07-14-2016, 10:55 AM
^^^
Agreed.
Which is when I'll go and push volunteering again. Because it is possible to get out from one kind of job into another, you just have to show the employer that you've capable of it.

But yeah, be prepared for a lot of No's before you get a Yes.

CylonsKlingonsDaleksOhMy
07-14-2016, 11:09 AM
I used to apply for hundreds of office jobs and heard nothing, or very little back. Most jobs want you proficient in excel, powerpoint, etc. nowadays which I only have basic knowledge of. Every single job that involves a computer you have to already know what to do from the start or you're not even considered.

Hell if I know some of this computer jargon. I didn't study computer science in college so I only know very basic computer skills. That kind of limits you out of most office work nowadays. I also applied for mailroom and part-time bank jobs and its very rare they even contact you back.

Its amazing how much office work has changed in the last 10 years. If you didn't study it right out of college you're screwed out working in there.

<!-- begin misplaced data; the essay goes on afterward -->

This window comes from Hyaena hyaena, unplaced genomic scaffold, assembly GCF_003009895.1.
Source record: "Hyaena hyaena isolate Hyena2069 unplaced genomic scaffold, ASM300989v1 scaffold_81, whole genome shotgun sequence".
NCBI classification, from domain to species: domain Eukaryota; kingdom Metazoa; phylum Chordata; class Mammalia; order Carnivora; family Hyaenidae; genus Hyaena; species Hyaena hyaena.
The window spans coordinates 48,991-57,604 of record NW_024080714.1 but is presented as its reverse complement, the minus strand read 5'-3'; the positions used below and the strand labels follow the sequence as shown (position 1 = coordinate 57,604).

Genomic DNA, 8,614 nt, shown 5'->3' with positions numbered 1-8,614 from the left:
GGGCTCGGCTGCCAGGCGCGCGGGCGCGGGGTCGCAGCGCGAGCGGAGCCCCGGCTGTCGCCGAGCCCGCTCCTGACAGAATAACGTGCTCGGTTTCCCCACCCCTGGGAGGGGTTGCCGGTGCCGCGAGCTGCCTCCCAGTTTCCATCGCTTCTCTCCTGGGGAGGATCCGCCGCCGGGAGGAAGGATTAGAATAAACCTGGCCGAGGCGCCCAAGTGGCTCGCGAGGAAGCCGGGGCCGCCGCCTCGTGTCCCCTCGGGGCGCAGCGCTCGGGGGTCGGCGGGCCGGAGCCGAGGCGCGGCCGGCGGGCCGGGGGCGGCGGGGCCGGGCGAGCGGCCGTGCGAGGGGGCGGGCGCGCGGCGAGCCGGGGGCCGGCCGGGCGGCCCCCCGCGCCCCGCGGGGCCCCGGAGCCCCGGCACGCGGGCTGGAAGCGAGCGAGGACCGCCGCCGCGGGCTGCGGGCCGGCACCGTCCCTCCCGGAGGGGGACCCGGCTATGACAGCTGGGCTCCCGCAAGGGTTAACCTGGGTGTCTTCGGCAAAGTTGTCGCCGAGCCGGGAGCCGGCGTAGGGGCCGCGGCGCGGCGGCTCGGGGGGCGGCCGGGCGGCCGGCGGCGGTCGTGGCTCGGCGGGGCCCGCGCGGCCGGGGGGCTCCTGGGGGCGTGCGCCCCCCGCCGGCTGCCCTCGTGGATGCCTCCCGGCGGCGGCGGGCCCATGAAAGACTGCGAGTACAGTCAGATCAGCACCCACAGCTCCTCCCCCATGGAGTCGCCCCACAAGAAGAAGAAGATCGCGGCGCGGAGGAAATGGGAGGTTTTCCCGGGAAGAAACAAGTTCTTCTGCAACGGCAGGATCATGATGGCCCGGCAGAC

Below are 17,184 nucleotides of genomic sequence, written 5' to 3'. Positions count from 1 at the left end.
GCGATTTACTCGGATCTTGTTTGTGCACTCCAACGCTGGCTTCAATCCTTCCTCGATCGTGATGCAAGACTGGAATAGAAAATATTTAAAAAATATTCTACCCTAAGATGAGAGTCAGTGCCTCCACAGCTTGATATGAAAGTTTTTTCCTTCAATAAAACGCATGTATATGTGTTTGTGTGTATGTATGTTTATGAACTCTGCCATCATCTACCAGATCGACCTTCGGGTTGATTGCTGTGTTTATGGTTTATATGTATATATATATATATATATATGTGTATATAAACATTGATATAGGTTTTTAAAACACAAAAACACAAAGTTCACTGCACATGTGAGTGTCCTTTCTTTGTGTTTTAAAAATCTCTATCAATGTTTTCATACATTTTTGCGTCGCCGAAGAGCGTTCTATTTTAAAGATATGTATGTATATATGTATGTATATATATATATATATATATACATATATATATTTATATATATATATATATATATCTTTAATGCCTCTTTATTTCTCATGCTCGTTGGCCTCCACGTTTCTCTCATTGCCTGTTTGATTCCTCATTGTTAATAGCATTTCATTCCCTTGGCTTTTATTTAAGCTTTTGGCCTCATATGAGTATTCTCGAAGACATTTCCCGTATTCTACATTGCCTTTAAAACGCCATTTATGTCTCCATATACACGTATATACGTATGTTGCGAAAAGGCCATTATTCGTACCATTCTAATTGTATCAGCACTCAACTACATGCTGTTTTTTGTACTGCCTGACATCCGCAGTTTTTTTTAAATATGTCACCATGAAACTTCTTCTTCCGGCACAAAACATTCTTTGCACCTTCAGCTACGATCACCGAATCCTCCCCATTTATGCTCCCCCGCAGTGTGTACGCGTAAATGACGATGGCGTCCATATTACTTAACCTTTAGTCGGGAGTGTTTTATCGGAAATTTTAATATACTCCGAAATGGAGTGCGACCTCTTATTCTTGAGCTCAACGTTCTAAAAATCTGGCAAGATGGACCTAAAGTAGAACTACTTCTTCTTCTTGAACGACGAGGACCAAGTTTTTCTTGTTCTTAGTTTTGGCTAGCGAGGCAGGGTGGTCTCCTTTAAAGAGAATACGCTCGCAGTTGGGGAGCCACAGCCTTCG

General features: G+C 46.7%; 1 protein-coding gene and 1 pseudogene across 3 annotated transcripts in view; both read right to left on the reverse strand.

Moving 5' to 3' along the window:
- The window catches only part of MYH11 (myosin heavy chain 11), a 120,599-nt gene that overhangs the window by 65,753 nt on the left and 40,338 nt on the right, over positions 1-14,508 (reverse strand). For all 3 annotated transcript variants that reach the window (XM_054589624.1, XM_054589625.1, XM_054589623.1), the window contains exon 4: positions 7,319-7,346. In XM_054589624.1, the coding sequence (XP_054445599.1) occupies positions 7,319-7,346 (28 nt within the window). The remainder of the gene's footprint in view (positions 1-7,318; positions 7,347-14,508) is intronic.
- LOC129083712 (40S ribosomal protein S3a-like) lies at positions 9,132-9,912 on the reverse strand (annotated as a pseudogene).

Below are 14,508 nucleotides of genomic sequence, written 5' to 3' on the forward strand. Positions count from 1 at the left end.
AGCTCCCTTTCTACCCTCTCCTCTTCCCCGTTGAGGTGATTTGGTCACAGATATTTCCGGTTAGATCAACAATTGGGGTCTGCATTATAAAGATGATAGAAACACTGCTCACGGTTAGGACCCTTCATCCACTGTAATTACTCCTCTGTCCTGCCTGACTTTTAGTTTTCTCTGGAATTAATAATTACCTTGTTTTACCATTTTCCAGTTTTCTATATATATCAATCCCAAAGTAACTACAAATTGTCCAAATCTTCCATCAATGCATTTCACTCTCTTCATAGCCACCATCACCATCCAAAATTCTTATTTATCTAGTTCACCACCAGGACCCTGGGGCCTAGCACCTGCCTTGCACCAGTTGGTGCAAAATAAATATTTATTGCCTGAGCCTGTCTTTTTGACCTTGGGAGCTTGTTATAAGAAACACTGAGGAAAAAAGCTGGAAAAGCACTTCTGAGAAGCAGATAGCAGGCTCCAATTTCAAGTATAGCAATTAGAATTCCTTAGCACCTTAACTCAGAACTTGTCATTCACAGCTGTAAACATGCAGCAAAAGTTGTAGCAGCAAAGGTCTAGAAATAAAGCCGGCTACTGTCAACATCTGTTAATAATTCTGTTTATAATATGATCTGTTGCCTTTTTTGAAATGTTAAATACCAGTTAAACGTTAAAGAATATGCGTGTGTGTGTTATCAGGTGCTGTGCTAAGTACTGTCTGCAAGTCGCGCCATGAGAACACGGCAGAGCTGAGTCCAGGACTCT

Cubed, the Microsoft Office suite of programs are incredibly easy to learn. Most people I know are self-taught on them anyway; I was.

Or, libraries offer classes on basic computer programs at very modest prices.

CyberCubed
07-14-2016, 11:38 AM
One day I'm going to figure out how to get a job outside of the airport. One day. I've also been thinking of working for the TSA, but I dunno, I don't trust them.

CylonsKlingonsDaleksOhMy
07-14-2016, 12:06 PM
One day I'm going to figure out how to get a job outside of the airport. One day. I've also been thinking of working for the TSA, but I dunno, I don't trust them.

S'all good, we don't trust you either. You'll fit right in.

(Everyone else, be sure to get the word out: Melissa Benois needs to avoid New York airports at all costs!!!)

ProactiveMan
07-15-2016, 03:13 AM
It took me a few months of applying which was time I spent building a better portfolio than the one I graduated with. I got a couple of tip-offs from one of my lecturers, one of which paid off so itís good to network. Interning isnít really the done thing in my part of the world, but I did do a couple of hella-cheap and free projects for some friends and friends of friends so as to have some real-world work in the portfolio.

Donít get discouraged is it doesnít happen quickly.